Some papers to be considered at the Neuroinformatics 4 seminar

Spring 2012, Aapo Hyvärinen

Philosophy of consciousness

Nagel: What is it like to be a bat?. A great classic in the philosophy of consciousness (1974).

Chalmers: The singularity: a philosophical analysis. Long paper with nontrivial philosophy by a hard-core philosopher.

Sloman: An alternative to working on machine consciousness. Interesting philosophical ideas by an AI researcher.

Computational theories related to consciousness

Baars: The global workspace model. Paper in 2002 and Paper in 2004 (two papers together because they are short and on the same topic). A well-known theory of the functional role of consciousness.

Dehaene et al: The Global Neuronal Workspace Model of Conscious Access. Another computational neuroscience theory of consciousness.

Hesslow: Conscious thought as simulation. A review on the idea that consciousness is simulation

Itti and Koch: Computational modelling of visual attention. A computational neuroscience model of attention. Attention is certainly closely related to consciousness, which is why we would be interested in this paper as well.

Chella and Mazotti: Artificial Consciousness. A rather long review including a computational theory of what artificial consciousness might mean.

Large-scale simulations of the brain

Ananthanarayanan et al: The Cat is Out of the Bag: Cortical Simulations with 109 Neurons, 1013 Synapses. Huge computer simulation which is supposed to create a brain?

Markram: The Blue Brain Project, with additional material. A highly mediatised supercomputer simulation.

Experimental psychology and neuroscience of consciousness

Ehrsson et al: Threatening a rubber hand that you feel is yours elicits a cortical anxiety response. Ramachandran et al: The phantom head. A rubber hand can be considered as your own by some funny tricks. The same thing as for the head. (Two short papers so they are combined.)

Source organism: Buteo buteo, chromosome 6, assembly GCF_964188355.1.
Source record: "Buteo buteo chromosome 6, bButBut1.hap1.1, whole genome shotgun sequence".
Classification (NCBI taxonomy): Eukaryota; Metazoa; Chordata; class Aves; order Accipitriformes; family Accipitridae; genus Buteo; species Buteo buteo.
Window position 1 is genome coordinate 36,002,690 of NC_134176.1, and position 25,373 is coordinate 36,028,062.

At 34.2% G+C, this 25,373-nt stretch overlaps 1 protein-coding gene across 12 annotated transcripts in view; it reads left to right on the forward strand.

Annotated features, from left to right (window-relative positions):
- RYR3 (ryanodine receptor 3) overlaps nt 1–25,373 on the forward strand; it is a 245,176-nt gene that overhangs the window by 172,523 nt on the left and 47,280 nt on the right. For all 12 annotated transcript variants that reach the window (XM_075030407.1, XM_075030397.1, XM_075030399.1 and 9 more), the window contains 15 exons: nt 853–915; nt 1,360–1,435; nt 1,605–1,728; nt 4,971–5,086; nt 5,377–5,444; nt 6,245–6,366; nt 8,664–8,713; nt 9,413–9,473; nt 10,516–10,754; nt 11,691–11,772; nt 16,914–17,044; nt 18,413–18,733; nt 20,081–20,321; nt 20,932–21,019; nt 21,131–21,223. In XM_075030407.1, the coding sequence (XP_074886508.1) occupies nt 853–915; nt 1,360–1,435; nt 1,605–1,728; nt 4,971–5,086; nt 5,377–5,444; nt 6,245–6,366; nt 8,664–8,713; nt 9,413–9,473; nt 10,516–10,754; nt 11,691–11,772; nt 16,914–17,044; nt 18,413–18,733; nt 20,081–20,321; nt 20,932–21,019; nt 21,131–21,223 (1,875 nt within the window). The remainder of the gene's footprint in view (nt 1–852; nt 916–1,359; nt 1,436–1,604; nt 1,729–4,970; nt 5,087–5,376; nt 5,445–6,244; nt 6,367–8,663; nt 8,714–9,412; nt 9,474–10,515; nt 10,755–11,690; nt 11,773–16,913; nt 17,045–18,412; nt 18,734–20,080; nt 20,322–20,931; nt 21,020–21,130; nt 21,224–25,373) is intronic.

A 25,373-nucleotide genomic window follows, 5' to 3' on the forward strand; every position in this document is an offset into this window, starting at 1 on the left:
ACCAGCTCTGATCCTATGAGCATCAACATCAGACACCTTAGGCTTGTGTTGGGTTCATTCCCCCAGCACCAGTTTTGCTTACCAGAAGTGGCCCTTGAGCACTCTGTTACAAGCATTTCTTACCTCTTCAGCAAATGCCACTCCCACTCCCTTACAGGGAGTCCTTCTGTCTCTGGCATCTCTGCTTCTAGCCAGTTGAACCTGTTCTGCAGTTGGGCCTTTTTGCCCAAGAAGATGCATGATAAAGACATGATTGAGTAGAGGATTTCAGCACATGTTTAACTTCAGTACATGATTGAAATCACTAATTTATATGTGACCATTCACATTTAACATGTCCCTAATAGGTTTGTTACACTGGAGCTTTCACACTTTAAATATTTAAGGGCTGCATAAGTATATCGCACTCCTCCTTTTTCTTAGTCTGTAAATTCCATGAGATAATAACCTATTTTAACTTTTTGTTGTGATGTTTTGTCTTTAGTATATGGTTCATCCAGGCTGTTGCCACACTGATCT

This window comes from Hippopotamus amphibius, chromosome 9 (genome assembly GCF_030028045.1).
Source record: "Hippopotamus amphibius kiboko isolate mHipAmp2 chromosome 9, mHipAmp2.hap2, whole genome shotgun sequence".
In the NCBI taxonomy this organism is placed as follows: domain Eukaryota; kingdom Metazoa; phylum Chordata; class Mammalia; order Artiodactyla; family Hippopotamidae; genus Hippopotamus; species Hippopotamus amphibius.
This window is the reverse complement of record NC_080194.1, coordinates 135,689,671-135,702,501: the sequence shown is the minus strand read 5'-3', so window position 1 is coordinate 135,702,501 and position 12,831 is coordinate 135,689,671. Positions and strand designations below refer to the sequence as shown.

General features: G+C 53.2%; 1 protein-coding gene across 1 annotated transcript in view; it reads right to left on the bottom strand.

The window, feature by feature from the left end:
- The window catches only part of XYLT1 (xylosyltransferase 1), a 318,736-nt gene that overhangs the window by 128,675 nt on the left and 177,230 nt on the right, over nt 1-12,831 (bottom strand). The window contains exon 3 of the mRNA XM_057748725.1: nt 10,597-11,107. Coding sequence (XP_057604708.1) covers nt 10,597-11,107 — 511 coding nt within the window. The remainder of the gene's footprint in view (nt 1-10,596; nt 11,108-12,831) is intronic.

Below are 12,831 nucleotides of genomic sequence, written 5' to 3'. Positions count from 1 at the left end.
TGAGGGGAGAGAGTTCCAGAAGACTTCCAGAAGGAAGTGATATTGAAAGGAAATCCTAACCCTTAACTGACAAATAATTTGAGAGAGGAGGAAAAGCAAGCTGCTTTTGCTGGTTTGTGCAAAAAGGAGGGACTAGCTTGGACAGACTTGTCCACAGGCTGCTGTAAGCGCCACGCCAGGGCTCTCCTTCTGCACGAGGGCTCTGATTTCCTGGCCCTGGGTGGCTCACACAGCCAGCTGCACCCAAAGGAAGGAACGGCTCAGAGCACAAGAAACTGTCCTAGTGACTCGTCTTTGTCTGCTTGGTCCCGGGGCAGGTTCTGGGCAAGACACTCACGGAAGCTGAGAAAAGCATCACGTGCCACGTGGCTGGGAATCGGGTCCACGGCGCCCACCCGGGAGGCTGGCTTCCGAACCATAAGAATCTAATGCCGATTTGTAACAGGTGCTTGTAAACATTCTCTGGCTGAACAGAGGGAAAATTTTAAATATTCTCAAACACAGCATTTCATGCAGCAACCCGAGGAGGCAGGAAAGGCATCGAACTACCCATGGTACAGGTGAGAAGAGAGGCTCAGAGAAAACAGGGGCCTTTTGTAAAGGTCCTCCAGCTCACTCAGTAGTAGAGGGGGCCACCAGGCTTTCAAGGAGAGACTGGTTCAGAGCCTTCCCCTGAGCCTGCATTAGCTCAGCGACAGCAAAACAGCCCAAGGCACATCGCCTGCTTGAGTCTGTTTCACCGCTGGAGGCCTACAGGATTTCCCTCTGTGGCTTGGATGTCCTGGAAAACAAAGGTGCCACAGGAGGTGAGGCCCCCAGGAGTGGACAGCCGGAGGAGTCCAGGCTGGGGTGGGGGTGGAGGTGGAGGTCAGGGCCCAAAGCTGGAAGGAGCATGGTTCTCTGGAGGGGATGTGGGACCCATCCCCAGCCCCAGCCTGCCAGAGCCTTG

Tononi & Koch: The Neural Correlates of Consciousness: An Update Review in 2008 on the connection between the brain and consciousness.

Schurger et al: Reproducibility Distinguishes Conscious from Nonconscious Neural Representations Brain imaging (fMRI) experiments on how to distinguish if something is conscious or not. Vanhadenuyse et al: Default network connectivity reflects the level of consciousness in non-communicative brain damaged patients. How one can distinguish between conscious and unconscious comatose patients using brain imaging (fMRI) (Two short papers combined to a single presentation.)

Railo et al: Tracking the processes behind conscious perception: A review of event-related potential correlates of visual consciousness. A review of brain imaging (EEG/MEG) results related to consciousness

Wyart et al: Neural Dissociation between Visual Awareness and Spatial Attention. An MEG study of the difference between consciousness and attention in visual processing

Marti et al: A shared cortical bottleneck underlying Attentional Blink and Psychological Refractory Period. Brain imaging experiments (MEG) related to attention and consciousness


Fountas et el: A neuronal global workspace for human-like control of a computer game character. Application of consciousness modelling to computer game design.

Possible additions if necessary/desired: default-mode network, stimulus-independent thought, more about singularity

(Version of 13th Jan 2012)